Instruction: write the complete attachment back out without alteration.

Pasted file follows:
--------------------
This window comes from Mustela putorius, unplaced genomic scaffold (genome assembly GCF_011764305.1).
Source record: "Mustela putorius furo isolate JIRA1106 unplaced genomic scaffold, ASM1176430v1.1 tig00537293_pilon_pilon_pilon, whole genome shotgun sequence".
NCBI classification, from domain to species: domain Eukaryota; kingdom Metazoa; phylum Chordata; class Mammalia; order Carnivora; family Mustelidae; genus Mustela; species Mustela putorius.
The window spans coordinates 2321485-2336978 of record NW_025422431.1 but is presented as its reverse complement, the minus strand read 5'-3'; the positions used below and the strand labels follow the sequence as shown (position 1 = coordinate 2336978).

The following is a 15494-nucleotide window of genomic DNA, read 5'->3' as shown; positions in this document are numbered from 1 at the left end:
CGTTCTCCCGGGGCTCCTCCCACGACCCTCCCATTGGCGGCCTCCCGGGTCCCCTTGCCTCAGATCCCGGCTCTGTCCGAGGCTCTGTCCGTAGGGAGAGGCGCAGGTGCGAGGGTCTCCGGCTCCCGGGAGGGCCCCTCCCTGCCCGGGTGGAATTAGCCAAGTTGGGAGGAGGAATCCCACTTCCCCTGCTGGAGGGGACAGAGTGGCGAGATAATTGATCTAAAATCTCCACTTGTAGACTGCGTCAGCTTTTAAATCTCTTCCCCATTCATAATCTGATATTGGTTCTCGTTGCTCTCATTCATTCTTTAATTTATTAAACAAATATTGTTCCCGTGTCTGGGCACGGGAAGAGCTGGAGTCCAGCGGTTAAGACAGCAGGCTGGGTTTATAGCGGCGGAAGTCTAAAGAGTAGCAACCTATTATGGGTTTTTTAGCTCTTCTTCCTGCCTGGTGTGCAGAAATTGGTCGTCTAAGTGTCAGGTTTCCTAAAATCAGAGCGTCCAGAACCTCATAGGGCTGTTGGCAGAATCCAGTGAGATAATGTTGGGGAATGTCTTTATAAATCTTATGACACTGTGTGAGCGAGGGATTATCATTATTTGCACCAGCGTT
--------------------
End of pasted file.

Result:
This window comes from Mustela putorius, unplaced genomic scaffold (genome assembly GCF_011764305.1).
Source record: "Mustela putorius furo isolate JIRA1106 unplaced genomic scaffold, ASM1176430v1.1 tig00537293_pilon_pilon_pilon, whole genome shotgun sequence".
NCBI classification, from domain to species: domain Eukaryota; kingdom Metazoa; phylum Chordata; class Mammalia; order Carnivora; family Mustelidae; genus Mustela; species Mustela putorius.
The window spans coordinates 2321485-2336978 of record NW_025422431.1 but is presented as its reverse complement, the minus strand read 5'-3'; the positions used below and the strand labels follow the sequence as shown (position 1 = coordinate 2336978).

The following is a 15494-nucleotide window of genomic DNA, read 5'->3' as shown; positions in this document are numbered from 1 at the left end:
CGTTCTCCCGGGGCTCCTCCCACGACCCTCCCATTGGCGGCCTCCCGGGTCCCCTTGCCTCAGATCCCGGCTCTGTCCGAGGCTCTGTCCGTAGGGAGAGGCGCAGGTGCGAGGGTCTCCGGCTCCCGGGAGGGCCCCTCCCTGCCCGGGTGGAATTAGCCAAGTTGGGAGGAGGAATCCCACTTCCCCTGCTGGAGGGGACAGAGTGGCGAGATAATTGATCTAAAATCTCCACTTGTAGACTGCGTCAGCTTTTAAATCTCTTCCCCATTCATAATCTGATATTGGTTCTCGTTGCTCTCATTCATTCTTTAATTTATTAAACAAATATTGTTCCCGTGTCTGGGCACGGGAAGAGCTGGAGTCCAGCGGTTAAGACAGCAGGCTGGGTTTATAGCGGCGGAAGTCTAAAGAGTAGCAACCTATTATGGGTTTTTTAGCTCTTCTTCCTGCCTGGTGTGCAGAAATTGGTCGTCTAAGTGTCAGGTTTCCTAAAATCAGAGCGTCCAGAACCTCATAGGGCTGTTGGCAGAATCCAGTGAGATAATGTTGGGGAATGTCTTTATAAATCTTATGACACTGTGTGAGCGAGGGATTATCATTATTTGCACCAGCGTT